Breaking down the barriers, breaking down the vision…Canvas@Oxford

1600 pandas Nantes 2009-3.jpg by Stéfan. cc-by-sa-2.0. https://commons.wikimedia.org/wiki/File:1600_pandas_Nantes_2009-3.jpg?uselang=pt
1600 pandas Nantes 2009-3.jpg by Stéfan. cc-by-sa-2.0.

Our programme to bring in a new VLE for the University is more than a technology replacement programme. Canvas@Oxford is an opportunity to open up conversations around digital education and the role of the VLE.  It also provides an opportunity to break down some of the barriers that exist around using digital tools and spaces in teaching and learning. As such it is vital that we have a vision statement which reflects our education-first approach, how our new VLE, Canvas by Instructure, will support this, and who will benefit from this change.

This is the vision statement:

Advancing education at Oxford by providing an intuitive digital platform for all.

As a team of learning technology  experts we need to be able to talk about this vision in our discussions with academic staff and course teams, so that we can paint a picture of the job that we have hired Instructure to do; the student experience we are aiming for; and importantly address the whys around why we are changing.

Lets break down the vision statement into its three core parts.

Advancing education at Oxford…

Oxford provides a world-class education, and regularly tops the global HE league tables. This educational model, known fondly as the Oxford Experience, is built on a set of core educational principles: Providing intellectually stimulating conversations (through tutorials); small scholarly communities (through the colleges); research-led teaching; and a flexible, personalised curriculum that enables students to go beyond their disciplines and decide the shape of their own course of study.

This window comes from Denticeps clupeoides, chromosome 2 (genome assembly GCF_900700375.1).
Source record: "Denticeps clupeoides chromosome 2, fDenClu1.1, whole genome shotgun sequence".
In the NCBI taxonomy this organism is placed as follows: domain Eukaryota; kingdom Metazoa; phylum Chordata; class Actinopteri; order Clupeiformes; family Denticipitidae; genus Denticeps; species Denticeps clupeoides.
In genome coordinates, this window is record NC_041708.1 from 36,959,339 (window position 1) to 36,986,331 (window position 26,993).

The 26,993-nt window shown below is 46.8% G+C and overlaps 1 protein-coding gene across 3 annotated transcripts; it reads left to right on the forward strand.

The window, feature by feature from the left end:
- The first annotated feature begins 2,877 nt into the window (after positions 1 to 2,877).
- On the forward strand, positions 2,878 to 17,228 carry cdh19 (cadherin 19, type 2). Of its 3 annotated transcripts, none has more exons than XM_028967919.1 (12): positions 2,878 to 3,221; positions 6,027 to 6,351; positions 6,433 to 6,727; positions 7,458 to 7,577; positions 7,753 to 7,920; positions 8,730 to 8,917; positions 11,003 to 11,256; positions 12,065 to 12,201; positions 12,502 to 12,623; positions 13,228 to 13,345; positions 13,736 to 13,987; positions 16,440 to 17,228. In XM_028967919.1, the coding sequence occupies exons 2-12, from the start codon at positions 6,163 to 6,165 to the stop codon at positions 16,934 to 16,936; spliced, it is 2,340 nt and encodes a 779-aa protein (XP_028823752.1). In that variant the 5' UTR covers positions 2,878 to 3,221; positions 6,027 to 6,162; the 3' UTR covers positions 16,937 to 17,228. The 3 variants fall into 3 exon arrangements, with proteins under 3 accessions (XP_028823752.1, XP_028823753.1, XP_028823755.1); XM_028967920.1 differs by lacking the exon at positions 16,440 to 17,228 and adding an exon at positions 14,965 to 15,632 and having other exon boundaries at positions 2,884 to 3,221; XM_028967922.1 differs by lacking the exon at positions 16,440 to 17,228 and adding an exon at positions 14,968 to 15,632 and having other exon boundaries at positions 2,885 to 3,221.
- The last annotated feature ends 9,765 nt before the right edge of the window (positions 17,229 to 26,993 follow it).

To advance these principles is not to replace them. The mechanisms through which they are enacted – the tutorial system, the colleges, are unique and for many highly effective, but they are not the only ways in which these principles can be realised. By being more digitally engaged and pedagogically reflective we can explore how Canvas can support Oxford’s ethos. At a basic level huge benefits can be realised – through time-saving streamingling resources, and providing the digital integrations that students expect in the 21st Century. This supports and enriches current practice.

At an advanced level digital spaces can provide enhanced and alternative opportunities to learn and collaborate in learning. The digital classroom is a global classroom, and provides opportunities for cross-disciplinary, cross-cultural, and cross-geographical learning . There are also opportunities for individual academics and course teams to plug-in digital tools specific to their course learning objectives, and design rich online learning activities. Canvas’ ability to network with social media platforms and external blogs, as well as its mobile applications opens opportunities to teachers and students to interact with the platform in the same ways they interact with the rest of the Web: creatively, socially, dynamically.